Pasture Spraying

Having a beautiful pasture safe for your horses should be every horse owner’s goal. But, like most things, it takes time, hard work, knowledge, and care. Pasture Spraying is one piece of the puzzle. So let’s take a moment to look a little deeper.



The first step is to think about your goals for the pasture. Do you want a pasture that looks good? How about a pasture with a minimal amount of weeds? Maybe it is essential to have a high-capacity forage. Set a clear goal, write it down, and take pictures. It is good to have before and after comparisons.


Scouting is the act of getting out and walking your property. Be sure to take note of the different weeds you see. Keep an eye out for areas that are hard to reach with a tractor. Be mindful of ponds and lakes. Don’t forget to identify brown spots, heavy vegetation areas, shaded areas, and other landmarks that stand out.

Weed Control

Take pictures of weeds and other plants during the scouting stage. You can send photos of plants you can’t identify to the local Extension office. It is key to correctly identify weeds when implementing a weed control plan.

Dangerous Weeds

There are many dangerous and poisonous weeds in the Ocala Horse Country area. Fortunately, most horses don’t have an appetite for harmful plants. However, it is still essential to keep the weeds under control. 

Creeping Indigo

Creeping Indigo (Indigofera spicata) is very dangerous for horses. It is imperative to irradicate it from your pasture. Although this weed is a prostrate plant lying low to the ground, it can be identified by scouting. Herbicides such as GrazonNext HL should be applied to wipe out this invasive plant.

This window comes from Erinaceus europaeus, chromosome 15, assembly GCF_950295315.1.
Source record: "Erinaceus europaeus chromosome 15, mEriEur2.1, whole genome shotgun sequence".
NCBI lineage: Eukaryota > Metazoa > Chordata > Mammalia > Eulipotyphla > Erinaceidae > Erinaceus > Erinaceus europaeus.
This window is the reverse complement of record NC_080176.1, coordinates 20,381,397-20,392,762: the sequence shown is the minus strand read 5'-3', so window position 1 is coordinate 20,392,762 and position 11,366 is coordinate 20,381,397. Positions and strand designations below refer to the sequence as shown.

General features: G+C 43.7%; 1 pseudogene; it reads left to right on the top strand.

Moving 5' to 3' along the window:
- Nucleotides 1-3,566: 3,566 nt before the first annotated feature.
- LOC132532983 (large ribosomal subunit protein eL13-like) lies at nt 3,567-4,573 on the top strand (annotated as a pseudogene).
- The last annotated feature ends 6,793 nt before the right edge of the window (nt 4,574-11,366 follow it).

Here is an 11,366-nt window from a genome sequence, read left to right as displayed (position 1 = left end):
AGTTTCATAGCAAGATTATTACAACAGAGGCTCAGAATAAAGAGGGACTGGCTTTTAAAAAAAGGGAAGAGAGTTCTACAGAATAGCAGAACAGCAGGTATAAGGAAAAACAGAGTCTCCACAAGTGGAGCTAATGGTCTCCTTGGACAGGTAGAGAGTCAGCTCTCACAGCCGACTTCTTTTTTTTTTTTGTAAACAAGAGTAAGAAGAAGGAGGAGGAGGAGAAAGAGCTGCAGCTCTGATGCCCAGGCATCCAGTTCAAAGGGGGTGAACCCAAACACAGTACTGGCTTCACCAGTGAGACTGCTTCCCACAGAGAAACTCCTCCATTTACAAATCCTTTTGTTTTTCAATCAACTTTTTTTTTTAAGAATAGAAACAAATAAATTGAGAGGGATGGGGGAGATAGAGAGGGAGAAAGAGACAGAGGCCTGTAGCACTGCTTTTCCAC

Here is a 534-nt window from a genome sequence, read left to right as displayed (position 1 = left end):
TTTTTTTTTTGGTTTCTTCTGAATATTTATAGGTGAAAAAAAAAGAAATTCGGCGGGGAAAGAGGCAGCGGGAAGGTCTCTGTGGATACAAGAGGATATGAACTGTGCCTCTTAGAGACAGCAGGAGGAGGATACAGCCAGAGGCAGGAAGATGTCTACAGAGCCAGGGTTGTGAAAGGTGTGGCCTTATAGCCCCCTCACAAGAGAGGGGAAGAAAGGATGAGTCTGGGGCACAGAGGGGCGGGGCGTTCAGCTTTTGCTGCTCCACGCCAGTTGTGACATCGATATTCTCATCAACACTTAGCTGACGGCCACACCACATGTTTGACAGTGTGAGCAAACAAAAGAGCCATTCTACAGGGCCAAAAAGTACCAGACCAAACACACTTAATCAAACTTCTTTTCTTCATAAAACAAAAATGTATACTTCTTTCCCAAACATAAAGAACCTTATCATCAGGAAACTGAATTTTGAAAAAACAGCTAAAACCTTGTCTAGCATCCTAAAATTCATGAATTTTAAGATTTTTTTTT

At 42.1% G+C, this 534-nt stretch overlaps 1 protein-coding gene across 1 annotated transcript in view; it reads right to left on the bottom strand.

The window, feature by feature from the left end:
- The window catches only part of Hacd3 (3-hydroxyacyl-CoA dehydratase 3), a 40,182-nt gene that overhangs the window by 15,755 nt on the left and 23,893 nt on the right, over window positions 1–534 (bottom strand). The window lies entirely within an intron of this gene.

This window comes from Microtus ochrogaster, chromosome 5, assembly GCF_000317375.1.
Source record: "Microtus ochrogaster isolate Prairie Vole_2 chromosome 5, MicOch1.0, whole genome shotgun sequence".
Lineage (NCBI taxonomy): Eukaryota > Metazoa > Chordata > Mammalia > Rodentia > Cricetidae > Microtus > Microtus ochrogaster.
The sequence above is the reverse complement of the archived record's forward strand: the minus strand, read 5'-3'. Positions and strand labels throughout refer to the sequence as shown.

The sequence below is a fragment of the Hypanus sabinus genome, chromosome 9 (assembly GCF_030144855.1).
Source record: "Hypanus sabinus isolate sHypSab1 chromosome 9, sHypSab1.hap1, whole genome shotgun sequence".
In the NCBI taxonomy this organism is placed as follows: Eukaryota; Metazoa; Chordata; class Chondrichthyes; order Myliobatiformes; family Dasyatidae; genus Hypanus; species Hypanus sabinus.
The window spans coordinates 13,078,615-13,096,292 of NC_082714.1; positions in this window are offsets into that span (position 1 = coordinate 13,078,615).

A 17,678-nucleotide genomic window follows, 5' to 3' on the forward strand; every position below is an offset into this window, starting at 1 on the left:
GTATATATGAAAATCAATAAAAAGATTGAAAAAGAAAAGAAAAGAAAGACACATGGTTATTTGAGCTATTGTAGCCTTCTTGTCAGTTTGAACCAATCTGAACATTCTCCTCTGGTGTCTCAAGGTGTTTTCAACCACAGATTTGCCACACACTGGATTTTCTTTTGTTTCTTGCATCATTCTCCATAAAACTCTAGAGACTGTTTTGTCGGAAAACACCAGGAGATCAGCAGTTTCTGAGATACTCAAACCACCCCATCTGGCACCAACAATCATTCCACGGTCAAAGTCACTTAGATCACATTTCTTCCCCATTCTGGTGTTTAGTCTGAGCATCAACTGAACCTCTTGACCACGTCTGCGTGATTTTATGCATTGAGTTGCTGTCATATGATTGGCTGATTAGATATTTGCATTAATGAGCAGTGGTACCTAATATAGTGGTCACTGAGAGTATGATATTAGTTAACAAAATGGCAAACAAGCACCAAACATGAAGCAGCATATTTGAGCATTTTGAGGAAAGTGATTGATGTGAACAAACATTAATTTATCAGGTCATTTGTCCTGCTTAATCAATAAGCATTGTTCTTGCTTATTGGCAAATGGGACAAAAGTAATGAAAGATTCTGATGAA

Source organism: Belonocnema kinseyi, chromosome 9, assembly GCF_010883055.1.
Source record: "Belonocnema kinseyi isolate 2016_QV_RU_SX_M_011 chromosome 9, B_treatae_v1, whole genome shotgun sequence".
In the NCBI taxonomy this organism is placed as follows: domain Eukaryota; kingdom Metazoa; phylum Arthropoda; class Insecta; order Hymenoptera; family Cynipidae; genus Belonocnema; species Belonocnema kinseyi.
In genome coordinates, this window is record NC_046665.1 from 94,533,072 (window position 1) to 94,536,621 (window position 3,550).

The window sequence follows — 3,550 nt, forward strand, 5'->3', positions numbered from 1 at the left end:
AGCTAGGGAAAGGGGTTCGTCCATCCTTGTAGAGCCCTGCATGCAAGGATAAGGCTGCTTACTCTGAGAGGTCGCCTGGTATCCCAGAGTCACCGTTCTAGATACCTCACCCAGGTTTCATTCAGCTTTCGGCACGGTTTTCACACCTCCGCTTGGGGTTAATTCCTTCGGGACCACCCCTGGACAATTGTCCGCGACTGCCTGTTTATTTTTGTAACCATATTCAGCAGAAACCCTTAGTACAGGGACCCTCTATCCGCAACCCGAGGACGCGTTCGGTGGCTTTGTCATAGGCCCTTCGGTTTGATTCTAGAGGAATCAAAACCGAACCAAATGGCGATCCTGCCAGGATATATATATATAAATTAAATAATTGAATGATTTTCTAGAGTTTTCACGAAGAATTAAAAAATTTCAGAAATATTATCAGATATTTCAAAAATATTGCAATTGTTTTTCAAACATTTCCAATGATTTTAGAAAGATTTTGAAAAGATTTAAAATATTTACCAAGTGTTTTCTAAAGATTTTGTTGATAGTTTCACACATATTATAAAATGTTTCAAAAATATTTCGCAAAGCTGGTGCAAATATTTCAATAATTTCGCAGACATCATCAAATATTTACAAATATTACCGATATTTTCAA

Soil Testing

Soil testing for land is like blood tests for people. Soil tests help identify the soil’s minerality, ph level, and composition. Use a soil sample probe to collect samples from multiple locations and mix the samples together. Lay the soil on a clean cloth or paper to dry. Submit approximately one pint of soil in a soil sample bag or sealable plastic bag.  

Test results will assist with making a game plan resulting in a quality pasture.

But remember, there are many variables in pasture management. Understanding the local climate, forage quality and capacity, horse status, etc., are all tools in developing a pasture your horses will love. Creating a timeline, considering seasonality, is an essential step in planning and budgeting for a pasture that will make you proud.

How can Equine Turf help?

Equine Turf can facilitate all or some aspects of proper pasture management. Feel free to call us at (813) 713-1462 or fill out this form for more information.


We offer:


    • Consultation
    • Scouting
    • Soil Testing
    • Soil Treatment
    • Weed Control
    • Pasture Spraying
    • Paddock Spraying
    • Planning
    • Budgeting
    • and more!